Non Fiction

Dion Kagan reviews 'Out of Shape'

Dion Kagan
Wednesday, 28 August 2013

Much has been said about our tendency to feel bad about our bodies, but not quite in the way Mel Campbell goes about it. The fit of clothes is a more interesting, if more elusive, cultural story than the predictable outrage over fashion’s ever slimmer bodies or recent storms about ‘plus size’ models. Out of Shape addresses these controversi ...

Andrew Fuhrmann reviews 'Griffith Review 41'

Andrew Fuhrmann
Wednesday, 28 August 2013

And so Griffith Review is ten. It’s a credit to the publishing smarts of founding editor Julianne Schultz that the journal is now a fixture on the cultural landscape, alongside the country’s older literary journals. Griffith is the vantage not of the outraged so much as the frustrated, a reliable forum for passionate criticisms aimed at the i ...

Bronwyn Lea reviews 'Six Different Windows'

Bronwyn Lea
Wednesday, 28 August 2013

Seen through one window, Paul Hetherington’s Six Different Windows appears to be a collection of poems concerned with the death of art. Such a theme is perhaps not surprising given that Hetherington, in addition to his seven books of poems, edited three volumes of Donald Friend’s diaries for the National Library of Australia, the last of which was s ...

Anthony Lynch reviews Luke Davies's 'Four Plots for Magnets'

Anthony Lynch
Wednesday, 28 August 2013

In 1982 a young Steve Kelen published a slim volume by an even younger poet by the name of Luke Davies. Four Plots for Magnets was a chapbook of thirteen poems written mostly when the poet was eighteen and nineteen. Published by Glandular Press, an outlet established by Kelen and the painter Ken Searle in 1980, this ‘sampler’ (as Kelen later calls i ...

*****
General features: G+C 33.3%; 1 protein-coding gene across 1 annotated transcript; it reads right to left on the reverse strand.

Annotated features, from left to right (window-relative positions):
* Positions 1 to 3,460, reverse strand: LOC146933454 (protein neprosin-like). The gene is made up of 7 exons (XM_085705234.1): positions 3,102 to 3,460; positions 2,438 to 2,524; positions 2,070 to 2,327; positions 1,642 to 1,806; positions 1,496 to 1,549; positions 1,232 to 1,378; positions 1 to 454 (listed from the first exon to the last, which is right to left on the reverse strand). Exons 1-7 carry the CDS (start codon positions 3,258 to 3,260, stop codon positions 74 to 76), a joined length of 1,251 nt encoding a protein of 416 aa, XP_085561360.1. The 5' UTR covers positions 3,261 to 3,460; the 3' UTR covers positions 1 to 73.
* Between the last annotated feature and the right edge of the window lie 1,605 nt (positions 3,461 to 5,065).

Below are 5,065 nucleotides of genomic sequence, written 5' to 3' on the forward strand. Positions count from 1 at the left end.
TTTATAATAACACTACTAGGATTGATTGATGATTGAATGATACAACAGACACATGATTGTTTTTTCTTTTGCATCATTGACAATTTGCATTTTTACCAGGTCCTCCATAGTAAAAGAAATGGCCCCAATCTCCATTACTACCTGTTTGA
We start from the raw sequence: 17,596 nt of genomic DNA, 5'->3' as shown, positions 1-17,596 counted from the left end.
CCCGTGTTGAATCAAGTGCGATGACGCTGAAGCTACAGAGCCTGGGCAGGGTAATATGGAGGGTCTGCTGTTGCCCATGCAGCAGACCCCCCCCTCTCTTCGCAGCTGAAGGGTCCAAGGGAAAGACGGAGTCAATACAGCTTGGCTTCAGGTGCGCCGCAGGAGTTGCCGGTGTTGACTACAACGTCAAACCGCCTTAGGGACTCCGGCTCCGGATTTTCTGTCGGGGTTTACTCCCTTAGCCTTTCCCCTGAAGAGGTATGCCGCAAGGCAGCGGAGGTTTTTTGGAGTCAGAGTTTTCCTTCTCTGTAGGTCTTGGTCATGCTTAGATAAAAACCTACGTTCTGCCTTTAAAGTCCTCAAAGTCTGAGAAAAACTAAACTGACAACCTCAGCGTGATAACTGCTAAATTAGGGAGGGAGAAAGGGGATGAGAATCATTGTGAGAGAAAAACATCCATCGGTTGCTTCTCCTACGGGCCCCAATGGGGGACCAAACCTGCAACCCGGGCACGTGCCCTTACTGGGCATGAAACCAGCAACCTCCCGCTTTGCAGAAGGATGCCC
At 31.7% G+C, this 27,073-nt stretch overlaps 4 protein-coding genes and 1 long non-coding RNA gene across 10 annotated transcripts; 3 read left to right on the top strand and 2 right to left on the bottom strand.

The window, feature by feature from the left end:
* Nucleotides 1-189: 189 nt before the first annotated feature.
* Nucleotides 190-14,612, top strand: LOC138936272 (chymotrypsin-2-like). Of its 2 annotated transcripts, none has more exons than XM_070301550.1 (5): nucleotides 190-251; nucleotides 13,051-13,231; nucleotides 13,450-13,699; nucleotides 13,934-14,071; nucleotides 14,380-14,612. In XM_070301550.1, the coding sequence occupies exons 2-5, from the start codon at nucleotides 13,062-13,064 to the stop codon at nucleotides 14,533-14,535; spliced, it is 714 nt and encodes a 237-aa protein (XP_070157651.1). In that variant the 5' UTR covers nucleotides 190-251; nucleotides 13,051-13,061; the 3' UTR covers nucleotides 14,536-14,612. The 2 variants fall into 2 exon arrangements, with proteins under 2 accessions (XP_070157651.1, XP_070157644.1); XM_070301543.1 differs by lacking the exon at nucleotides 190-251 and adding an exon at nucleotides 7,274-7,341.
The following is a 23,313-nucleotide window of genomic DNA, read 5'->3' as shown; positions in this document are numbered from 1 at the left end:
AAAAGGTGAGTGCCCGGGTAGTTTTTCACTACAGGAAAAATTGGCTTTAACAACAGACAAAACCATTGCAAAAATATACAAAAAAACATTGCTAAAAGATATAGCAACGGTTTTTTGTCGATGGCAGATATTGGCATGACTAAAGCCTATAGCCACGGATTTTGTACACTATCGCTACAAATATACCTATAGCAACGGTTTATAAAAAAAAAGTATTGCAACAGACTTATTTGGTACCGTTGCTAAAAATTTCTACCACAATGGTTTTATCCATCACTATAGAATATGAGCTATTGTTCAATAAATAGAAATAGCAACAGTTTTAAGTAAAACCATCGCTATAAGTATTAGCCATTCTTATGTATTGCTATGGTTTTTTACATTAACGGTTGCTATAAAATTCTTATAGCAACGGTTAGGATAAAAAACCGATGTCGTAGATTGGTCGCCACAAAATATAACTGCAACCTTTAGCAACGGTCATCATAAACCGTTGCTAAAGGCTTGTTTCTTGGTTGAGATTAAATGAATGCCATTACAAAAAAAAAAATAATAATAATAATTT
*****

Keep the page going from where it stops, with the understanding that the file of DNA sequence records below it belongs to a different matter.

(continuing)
Graham Oppy reviews 'A Frightening Love'

Graham Oppy
Tuesday, 27 August 2013

The main aim of this book, which is written by a philosopher for other philosophers, is to take them to task for their failings. As Andrew Gleeson writes in his preface, ‘overall the book is a case study in the dissociation of a certain way of doing philosophy from its subject matter’.

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Jay Daniel Thompson on 'Philosophy in the Garden'

Jay Daniel Thompson
Tuesday, 27 August 2013

P hilosophy in the Garden is the latest book from philosopher and social commentator Damon Young. The text contributes to existing studies of the cultural and personal significance held by gardens. Young begins by noting that gardens ‘can console, calm and uplift’, as well as ‘discomfit and provoke’. This range of responses adds to ...

Lyndon Megarrity reviews 'W. Macmahon Ball'

Lyndon Megarrity
Tuesday, 27 August 2013

William Macmahon Ball (1901–86) was many things: an academic, a diplomat, a writer, and what we would now refer to as a ‘public intellectual’. As Ai Kobayashi’s new study of this fascinating man ably demonstrates, Ball was predominantly an educator. In the classroom, through books, and in the media, Ball encouraged his audience to reflect more deeply a ...

Colin Nettelbeck on 'Silences and Secrets'

Colin Nettelbeck
Tuesday, 27 August 2013

Kay Dreyfus was inspired to write about the Weintraubs Syncopators after seeing a German documentary at the Melbourne Jewish Film Festival in 2000. The film recounted the story of this interwar dance and variety band, which had earned fame in Josef von Sternberg’s The Blue Angel (1930), and later used a European tour to escape from Hitler’s jazz- an ...

Alex O'Brien reviews 'Mr Snack and the Lady Water'

Alex O'Brien
Tuesday, 27 August 2013

Much travel is unpleasant (with over-expectations, too many tourists, and long distances from Australia), but even the sedentary or timorous persist with it in some ‘misguided duty to culture’, as Brendan Shanahan describes in his first collection of essays, Mr Snack and the Lady Water. Assembling journeys from the mid-1990s until now, Shanahan reco ...

Nick Hordern reviews 'Australia’s Asia'

Nicholas Hordern
Tuesday, 27 August 2013

The launch last October of the Gillard government’s White Paper Australia in the Asian Century was quite a show; in Pakistan it would have been called a tamasha – to use the lovely Urdu word for a song and dance. A flock of officials, business figures, commentators, and consultants looked grave and prophetic as they preached the importance of ...

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